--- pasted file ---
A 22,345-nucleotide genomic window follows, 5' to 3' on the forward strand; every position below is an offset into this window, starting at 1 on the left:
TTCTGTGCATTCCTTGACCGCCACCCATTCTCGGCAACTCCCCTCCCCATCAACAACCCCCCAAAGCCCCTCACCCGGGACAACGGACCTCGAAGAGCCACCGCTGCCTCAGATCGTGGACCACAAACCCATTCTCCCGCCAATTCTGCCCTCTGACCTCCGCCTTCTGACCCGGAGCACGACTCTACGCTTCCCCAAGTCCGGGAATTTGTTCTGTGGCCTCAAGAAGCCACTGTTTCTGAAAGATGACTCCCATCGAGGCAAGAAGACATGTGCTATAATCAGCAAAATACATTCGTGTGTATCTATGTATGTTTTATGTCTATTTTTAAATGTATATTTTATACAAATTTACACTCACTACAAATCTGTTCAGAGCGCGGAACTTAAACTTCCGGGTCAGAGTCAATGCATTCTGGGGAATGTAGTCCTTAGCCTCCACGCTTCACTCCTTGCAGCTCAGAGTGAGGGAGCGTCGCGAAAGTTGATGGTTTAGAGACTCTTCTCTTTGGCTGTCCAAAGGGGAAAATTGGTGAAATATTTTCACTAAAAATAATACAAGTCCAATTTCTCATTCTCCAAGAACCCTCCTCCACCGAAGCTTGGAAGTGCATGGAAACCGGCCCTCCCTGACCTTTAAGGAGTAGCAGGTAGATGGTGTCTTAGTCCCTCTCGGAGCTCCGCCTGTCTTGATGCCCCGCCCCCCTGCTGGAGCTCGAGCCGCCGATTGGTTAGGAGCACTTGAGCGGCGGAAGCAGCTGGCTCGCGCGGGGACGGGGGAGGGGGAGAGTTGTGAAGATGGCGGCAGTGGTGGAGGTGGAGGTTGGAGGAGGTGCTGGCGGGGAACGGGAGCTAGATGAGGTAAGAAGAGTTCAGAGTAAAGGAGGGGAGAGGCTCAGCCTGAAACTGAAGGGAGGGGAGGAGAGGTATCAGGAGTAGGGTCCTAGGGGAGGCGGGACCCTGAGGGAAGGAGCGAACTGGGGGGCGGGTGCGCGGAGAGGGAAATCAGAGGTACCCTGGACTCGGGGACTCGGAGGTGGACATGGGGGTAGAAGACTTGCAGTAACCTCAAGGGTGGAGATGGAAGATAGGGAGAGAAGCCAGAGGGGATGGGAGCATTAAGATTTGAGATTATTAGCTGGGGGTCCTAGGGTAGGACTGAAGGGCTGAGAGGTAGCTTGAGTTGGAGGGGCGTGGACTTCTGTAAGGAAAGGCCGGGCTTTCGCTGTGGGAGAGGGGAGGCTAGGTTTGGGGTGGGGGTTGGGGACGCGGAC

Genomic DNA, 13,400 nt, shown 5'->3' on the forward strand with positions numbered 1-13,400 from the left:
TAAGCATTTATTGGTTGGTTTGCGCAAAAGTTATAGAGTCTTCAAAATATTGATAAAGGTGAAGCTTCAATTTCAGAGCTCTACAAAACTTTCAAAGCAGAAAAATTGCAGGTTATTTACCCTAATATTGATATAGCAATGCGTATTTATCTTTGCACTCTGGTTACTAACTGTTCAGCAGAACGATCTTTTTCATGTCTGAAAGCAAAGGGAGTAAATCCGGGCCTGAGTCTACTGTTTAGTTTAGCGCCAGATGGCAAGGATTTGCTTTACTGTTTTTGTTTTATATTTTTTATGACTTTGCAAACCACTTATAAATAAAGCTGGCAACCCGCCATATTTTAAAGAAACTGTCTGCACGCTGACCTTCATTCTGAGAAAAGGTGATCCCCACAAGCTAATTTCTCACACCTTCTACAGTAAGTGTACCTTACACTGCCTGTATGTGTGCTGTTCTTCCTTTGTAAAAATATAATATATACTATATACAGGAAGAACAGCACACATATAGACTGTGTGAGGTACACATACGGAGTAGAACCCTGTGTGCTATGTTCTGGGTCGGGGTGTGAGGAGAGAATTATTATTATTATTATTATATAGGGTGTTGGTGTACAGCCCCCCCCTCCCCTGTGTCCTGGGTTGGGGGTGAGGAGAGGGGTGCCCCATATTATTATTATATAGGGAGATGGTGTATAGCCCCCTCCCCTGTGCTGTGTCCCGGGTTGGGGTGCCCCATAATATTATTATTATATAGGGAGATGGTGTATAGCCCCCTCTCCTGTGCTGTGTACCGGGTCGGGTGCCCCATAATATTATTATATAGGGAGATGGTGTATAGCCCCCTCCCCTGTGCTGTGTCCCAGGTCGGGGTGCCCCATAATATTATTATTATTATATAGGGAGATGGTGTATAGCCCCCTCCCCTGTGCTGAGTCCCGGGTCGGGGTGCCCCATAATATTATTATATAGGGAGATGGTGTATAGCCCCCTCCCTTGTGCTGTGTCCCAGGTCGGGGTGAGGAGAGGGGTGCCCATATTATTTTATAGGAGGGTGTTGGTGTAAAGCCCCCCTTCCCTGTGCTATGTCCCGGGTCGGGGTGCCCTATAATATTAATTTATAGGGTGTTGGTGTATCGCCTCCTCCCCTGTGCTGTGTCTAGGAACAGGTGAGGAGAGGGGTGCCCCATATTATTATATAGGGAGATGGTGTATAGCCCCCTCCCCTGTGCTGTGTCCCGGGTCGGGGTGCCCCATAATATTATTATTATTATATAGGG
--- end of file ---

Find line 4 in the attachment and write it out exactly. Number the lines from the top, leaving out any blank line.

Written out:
TAAGCATTTATTGGTTGGTTTGCGCAAAAGTTATAGAGTCTTCAAAATATTGATAAAGGTGAAGCTTCAATTTCAGAGCTCTACAAAACTTTCAAAGCAGAAAAATTGCAGGTTATTTACCCTAATATTGATATAGCAATGCGTATTTATCTTTGCACTCTGGTTACTAACTGTTCAGCAGAACGATCTTTTTCATGTCTGAAAGCAAAGGGAGTAAATCCGGGCCTGAGTCTACTGTTTAGTTTAGCGCCAGATGGCAAGGATTTGCTTTACTGTTTTTGTTTTATATTTTTTATGACTTTGCAAACCACTTATAAATAAAGCTGGCAACCCGCCATATTTTAAAGAAACTGTCTGCACGCTGACCTTCATTCTGAGAAAAGGTGATCCCCACAAGCTAATTTCTCACACCTTCTACAGTAAGTGTACCTTACACTGCCTGTATGTGTGCTGTTCTTCCTTTGTAAAAATATAATATATACTATATACAGGAAGAACAGCACACATATAGACTGTGTGAGGTACACATACGGAGTAGAACCCTGTGTGCTATGTTCTGGGTCGGGGTGTGAGGAGAGAATTATTATTATTATTATTATATAGGGTGTTGGTGTACAGCCCCCCCCTCCCCTGTGTCCTGGGTTGGGGGTGAGGAGAGGGGTGCCCCATATTATTATTATATAGGGAGATGGTGTATAGCCCCCTCCCCTGTGCTGTGTCCCGGGTTGGGGTGCCCCATAATATTATTATTATATAGGGAGATGGTGTATAGCCCCCTCTCCTGTGCTGTGTACCGGGTCGGGTGCCCCATAATATTATTATATAGGGAGATGGTGTATAGCCCCCTCCCCTGTGCTGTGTCCCAGGTCGGGGTGCCCCATAATATTATTATTATTATATAGGGAGATGGTGTATAGCCCCCTCCCCTGTGCTGAGTCCCGGGTCGGGGTGCCCCATAATATTATTATATAGGGAGATGGTGTATAGCCCCCTCCCTTGTGCTGTGTCCCAGGTCGGGGTGAGGAGAGGGGTGCCCATATTATTTTATAGGAGGGTGTTGGTGTAAAGCCCCCCTTCCCTGTGCTATGTCCCGGGTCGGGGTGCCCTATAATATTAATTTATAGGGTGTTGGTGTATCGCCTCCTCCCCTGTGCTGTGTCTAGGAACAGGTGAGGAGAGGGGTGCCCCATATTATTATATAGGGAGATGGTGTATAGCCCCCTCCCCTGTGCTGTGTCCCGGGTCGGGGTGCCCCATAATATTATTATTATTATATAGGG